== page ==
Archives for November 2010

The Cure For Real Estate Technoparalysis

According to the National Association of Realtors the average age of a real estate agent is 52. The median age of the first time home buyer is 30. The natural conclusion is that a significant number of Realtors are above 52 (including myself). This generation gap between the home buyer and the seasoned (older) agent is more than just age. The difference is their approach to technology and its applications as it relates to real estate buying and selling. In addition, in my experience this technology gap also exists within a large number of agents below the age of 52.

I have been asked on numerous occasions: “Joe, what is the best contact management system for me”; “Joe, what is the best cell phone for me;” “Joe, my business needs a boost what is the best………”. You fill in the blank.

During my years of teaching technology systems for our agents I have discovered a cornucopia of real estate technology tools available; some, proclaiming to be the illusive “silver bullet” providing instant income with little or no effort.

At my age “so many systems, too little time.” Instead of taking positive action we are in information overload. We spend time researching the latest tech tools hoping (do I dare say “praying”) to find a tool that will increase our business and make our lives more manageable. However, in our quest we are not implementing even the most basic of tools. We are victims of a condition labeled technoparalysis: a condition caused by the fear of technology and resulting in an inability to engage in technical endeavors: paralysis by technology (Alan Hammond, article dtd 11/18/2008, “Beginners Suffer From Technoparalysis”). I have observed that this condition is present in even the most simple of tasks: reading and answering email. In order to free ourselves from the suffocating grip of technology we have to take baby steps: “One small step at a time”.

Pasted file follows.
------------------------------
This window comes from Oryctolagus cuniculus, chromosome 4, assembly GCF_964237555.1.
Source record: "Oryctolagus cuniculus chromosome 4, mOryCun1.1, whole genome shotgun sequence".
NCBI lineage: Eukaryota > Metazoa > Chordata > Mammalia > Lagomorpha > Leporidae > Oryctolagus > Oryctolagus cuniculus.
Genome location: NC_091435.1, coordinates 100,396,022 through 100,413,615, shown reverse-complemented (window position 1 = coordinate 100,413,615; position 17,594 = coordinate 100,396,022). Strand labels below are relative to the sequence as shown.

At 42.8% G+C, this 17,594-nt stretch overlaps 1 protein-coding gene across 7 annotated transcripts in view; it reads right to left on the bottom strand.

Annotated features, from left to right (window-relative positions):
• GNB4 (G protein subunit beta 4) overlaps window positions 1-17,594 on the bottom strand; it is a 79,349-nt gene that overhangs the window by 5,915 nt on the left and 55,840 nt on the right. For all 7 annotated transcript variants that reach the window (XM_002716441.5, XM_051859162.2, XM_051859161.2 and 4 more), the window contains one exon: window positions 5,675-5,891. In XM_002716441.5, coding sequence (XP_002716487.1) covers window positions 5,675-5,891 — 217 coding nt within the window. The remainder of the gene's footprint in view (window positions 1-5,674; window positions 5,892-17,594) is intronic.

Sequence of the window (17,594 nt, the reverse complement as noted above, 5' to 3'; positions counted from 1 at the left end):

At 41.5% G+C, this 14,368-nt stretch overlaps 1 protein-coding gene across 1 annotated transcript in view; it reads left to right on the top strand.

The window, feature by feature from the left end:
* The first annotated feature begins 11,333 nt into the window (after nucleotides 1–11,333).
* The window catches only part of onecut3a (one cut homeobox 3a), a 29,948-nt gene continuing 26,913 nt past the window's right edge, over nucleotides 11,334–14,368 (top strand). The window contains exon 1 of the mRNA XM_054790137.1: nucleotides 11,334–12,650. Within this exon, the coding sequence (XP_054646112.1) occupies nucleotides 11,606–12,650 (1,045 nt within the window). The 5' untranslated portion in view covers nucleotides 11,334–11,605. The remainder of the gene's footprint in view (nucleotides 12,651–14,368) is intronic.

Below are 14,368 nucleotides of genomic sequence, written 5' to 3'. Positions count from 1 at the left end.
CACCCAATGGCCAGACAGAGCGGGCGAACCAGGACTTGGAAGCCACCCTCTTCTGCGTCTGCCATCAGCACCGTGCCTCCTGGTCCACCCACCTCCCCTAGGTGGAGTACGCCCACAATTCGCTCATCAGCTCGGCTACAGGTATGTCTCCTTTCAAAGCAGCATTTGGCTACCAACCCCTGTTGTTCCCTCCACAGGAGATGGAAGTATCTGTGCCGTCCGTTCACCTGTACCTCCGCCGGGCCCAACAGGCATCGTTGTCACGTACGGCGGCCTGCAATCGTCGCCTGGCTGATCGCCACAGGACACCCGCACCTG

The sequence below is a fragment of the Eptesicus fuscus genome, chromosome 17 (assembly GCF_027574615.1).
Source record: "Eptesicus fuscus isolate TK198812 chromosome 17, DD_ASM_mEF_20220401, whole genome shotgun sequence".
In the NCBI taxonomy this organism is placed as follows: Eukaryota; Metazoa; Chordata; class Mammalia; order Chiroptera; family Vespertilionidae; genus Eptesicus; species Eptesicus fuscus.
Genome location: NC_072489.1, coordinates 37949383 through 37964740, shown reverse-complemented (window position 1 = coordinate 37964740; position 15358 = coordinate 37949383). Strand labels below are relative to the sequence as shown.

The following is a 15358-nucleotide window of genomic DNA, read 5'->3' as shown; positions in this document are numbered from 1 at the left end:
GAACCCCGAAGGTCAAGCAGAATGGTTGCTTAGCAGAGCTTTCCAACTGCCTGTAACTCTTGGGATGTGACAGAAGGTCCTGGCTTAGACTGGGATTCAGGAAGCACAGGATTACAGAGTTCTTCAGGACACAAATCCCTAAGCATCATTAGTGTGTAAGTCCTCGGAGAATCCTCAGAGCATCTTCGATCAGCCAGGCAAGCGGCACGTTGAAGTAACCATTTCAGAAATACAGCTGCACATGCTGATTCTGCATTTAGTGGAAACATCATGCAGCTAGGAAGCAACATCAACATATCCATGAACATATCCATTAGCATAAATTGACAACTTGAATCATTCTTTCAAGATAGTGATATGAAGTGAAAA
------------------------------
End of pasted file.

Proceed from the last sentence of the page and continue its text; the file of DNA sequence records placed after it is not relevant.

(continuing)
We must begin by first recalling what contributed to our early successes. The following are recommendations for partial paralysis recovery: (a) analyze your business; where did it come from and how was it generated; (b) ask yourself “what basic systems do I need to organize my clients that will allow me to keep in touch with my past, present, and future clients”; and, (c) slowly implement one system at a time. The most logical and possibly the best place to start is by organizing your clients into a computer data base that is user friendly.

Technology is an important aspect of our real estate career. The over used phrase that we must embrace technology is too broad and for most of us is not definitive enough. Web sites, lead tracking and follow up systems, social networking, etc. Where do we start? Answer: “Start small.” Work in small increments on one project. Have a strategy to progress slowly through one module at a time. The good news is that you will feel accomplished when completing these small steps. You will eventually release yourself from that feeling of technoparalysis.